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  • Preface ix

    Introduction 1

    I. History and Interpretations of Mexican American Religions

    1. History and Theory in the Study of Mexican American Religions / Gaston Espinosa 17

    2. Pious Colonialism: Assessing a Church Paradigm for Chicano Identity / Anthony M. Stevens-Arroyo 57

    II. Mexican American Mystics and Prophets

    3. Sacred Order, Sacred Space: Reies Lopez Tijerina and the Valle de Paz Community / Rudy V. Busto 85

    4. Holy Activist, Secular Saint: Religion and the Social Activism of Cesar Chavez / Stephen R. Lloyrd-Moffett 106

    5. Religion and the Chicano Movement: Catolicos Por La Raza / Mario T. Garcia 125

    III. Mexican American Popular Catholicism

    6. Our Lady of Guadalupe and the Politics of Cultural Interpretation / Socorro Castaneda-Liles 53

    7. Voces de Fe: Mexican American Altaristas in Texas / Kay Turner 180

    8. Los Pastores and the Gendered Politics of Location / Richard R. Flores 206

    9. The Religious Vision of Gloria Anzaldua: Borderlands/La Frontera as a Shamanic Space / David Carrasco and Roberto Lint Sagarena 223

    10. Voice and Vision in Chicana Religious Practice: The Literary Re-elaborations of Mary Helen Ponce, Denise Chavez, and Sandra Cisneros / Ellen McCracken 242

    V. Mexican American Religions and Healing

    11. Brown Moses: Francisco Olazabal and Mexican American Pentecostal Healing in the Borderlands / Gaston Espinosa 263

    12. Borderlands Bodies and Souls: Mexican Religious Healing Practices in East L.A. / Luis D. Leon 296

    VI. Mexican American Religions and Pop Culture

    13. Luis Valdez's La Pastorela: "The Shepherds' Play": Tradition, Hybridity, and Transformation / Maria Herrera-Sobek 325

    14. Hybrid Spiritualities and Chicana Altar-Based Art: The Work of Amalia Mesa-Bains / Laura E. Perez 338

    15. Mexican Madonna: Selena and the Politics of Cultural Redemption / Gaston Espinosa 359

    Conclusion: Reflections on Mexican American Religions and Culture 381

    Bibliography 387

    Contributors 429

    Index 433
  • Gastón Espinosa

    Anthony M. Stevens-Arroyo

    Rudy V. Busto

    Stephen R. Lloyd-Moffett

    Mario T. García

    Socorro Castaneda-Liles

    Kay Turner

    Richard R. Flores

    Davíd Carrasco

    Ellen McCracken

    Luís D León

    Maria Herrera-Sobek

    Laura E. Pérez

    Roberto Lint Sagarena

  • “This edited volume utilizes multidisciplinary approaches to explore the infusion of Mexican American religions in political activism, literature, healing practices, and popular culture. Specifically, this work’s application of poly-methodic approaches emphasizes social scientific orientations without marginalizing traditional methodologies such as liberation theology and church studies. . . . [T]his text affords an expansion of interpretative lenses in which to examine the diverse religious experiences of Mexican Americans.”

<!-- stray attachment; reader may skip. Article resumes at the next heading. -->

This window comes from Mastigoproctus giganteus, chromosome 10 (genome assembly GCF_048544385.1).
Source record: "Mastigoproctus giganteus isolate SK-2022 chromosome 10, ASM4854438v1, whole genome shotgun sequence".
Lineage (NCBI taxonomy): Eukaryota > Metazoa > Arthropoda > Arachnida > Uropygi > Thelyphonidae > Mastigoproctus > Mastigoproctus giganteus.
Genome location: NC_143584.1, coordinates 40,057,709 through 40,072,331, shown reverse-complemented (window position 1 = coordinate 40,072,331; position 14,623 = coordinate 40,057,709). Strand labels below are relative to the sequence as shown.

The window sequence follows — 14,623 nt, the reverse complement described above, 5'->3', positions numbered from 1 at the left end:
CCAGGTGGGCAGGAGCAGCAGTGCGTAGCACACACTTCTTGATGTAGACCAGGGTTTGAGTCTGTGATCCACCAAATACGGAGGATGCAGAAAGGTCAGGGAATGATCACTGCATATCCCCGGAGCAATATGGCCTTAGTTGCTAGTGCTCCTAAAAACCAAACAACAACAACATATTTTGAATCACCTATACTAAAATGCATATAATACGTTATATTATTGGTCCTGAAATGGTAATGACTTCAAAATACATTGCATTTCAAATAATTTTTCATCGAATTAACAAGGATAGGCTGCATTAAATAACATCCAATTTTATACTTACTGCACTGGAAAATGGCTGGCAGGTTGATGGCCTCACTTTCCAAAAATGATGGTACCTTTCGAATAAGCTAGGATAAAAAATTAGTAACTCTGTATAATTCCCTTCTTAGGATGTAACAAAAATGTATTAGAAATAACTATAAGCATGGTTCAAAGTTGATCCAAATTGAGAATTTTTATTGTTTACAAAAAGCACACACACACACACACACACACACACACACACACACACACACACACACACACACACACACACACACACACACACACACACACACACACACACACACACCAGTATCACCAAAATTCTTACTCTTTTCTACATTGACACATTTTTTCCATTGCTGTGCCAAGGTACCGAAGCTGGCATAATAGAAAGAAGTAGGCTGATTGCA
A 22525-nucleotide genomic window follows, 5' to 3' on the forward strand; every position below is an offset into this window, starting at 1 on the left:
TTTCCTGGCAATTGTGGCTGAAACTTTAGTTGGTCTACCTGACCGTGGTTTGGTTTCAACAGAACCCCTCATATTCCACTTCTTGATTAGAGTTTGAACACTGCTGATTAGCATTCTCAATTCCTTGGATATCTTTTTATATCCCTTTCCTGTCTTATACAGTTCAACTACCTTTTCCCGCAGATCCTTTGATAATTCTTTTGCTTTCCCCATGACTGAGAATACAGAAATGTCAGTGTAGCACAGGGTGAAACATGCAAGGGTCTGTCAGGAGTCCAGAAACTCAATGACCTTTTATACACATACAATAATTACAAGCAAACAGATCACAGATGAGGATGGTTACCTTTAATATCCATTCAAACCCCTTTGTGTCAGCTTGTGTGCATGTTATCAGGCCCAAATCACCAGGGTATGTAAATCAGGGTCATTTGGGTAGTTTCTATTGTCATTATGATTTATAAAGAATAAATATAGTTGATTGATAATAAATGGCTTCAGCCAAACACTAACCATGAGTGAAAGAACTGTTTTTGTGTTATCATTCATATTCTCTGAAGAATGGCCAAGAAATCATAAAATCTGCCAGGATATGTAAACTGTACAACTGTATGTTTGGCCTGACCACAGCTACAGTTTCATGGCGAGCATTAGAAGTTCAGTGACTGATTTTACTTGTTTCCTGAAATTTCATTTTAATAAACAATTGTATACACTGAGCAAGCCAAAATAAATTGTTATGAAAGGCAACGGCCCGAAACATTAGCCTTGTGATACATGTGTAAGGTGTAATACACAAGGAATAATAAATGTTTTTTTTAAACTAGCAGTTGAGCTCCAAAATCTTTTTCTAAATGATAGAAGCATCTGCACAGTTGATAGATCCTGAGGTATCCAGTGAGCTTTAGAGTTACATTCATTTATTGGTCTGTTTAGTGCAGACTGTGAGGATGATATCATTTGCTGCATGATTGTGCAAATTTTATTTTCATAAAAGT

“Coeditors Gastón Espinosa and Mario T. García have produced a landmark collection of essays that document and interpret the evolution of Mexican American religion in the United States over the past six decades. . . . All in all, this volume is a welcome addition to the growing literature on the reality and meaning of Hispanic cultures for the ever-vigorous world of religion in the United States.”

    “Gastón Espinosa and Mario García have provided a much-needed compilation of essays from a fortunately growing bibliography. For too long academics have neglected the seminal topic of religion among Mexican Americans; as a consequence, generalists have had little access to effective materials to enliven as well as enlighten their classes. This new volume moves us in a more productive direction by furnishing a usable, broadly-founded, and accessible scholarly collection. . . . Not ordinary among such edited collections, an excellent bibliography and useful index conclude this work, one which should find a space in the library of all who are interested in this foundational topic.”

    “These articles are a good starting place for those exploring ways to think about religious expression by artists, writers, and social activists. The articles are well documented and theoretically stimulating.”

    “This is an important, timely anthology, given that people of Mexican ethnicity constitute the largest cohort of the largest minority group in the United States, Latinos, and that the role of religion in society has become such a major part of the public discourse. Moreover, the collection yields a number of interesting findings from contributors, including both some of the leading lights in the field and rising younger scholars.”

    Reviews

  • “This edited volume utilizes multidisciplinary approaches to explore the infusion of Mexican American religions in political activism, literature, healing practices, and popular culture. Specifically, this work’s application of poly-methodic approaches emphasizes social scientific orientations without marginalizing traditional methodologies such as liberation theology and church studies. . . . [T]his text affords an expansion of interpretative lenses in which to examine the diverse religious experiences of Mexican Americans.”

    “Coeditors Gastón Espinosa and Mario T. García have produced a landmark collection of essays that document and interpret the evolution of Mexican American religion in the United States over the past six decades. . . . All in all, this volume is a welcome addition to the growing literature on the reality and meaning of Hispanic cultures for the ever-vigorous world of religion in the United States.”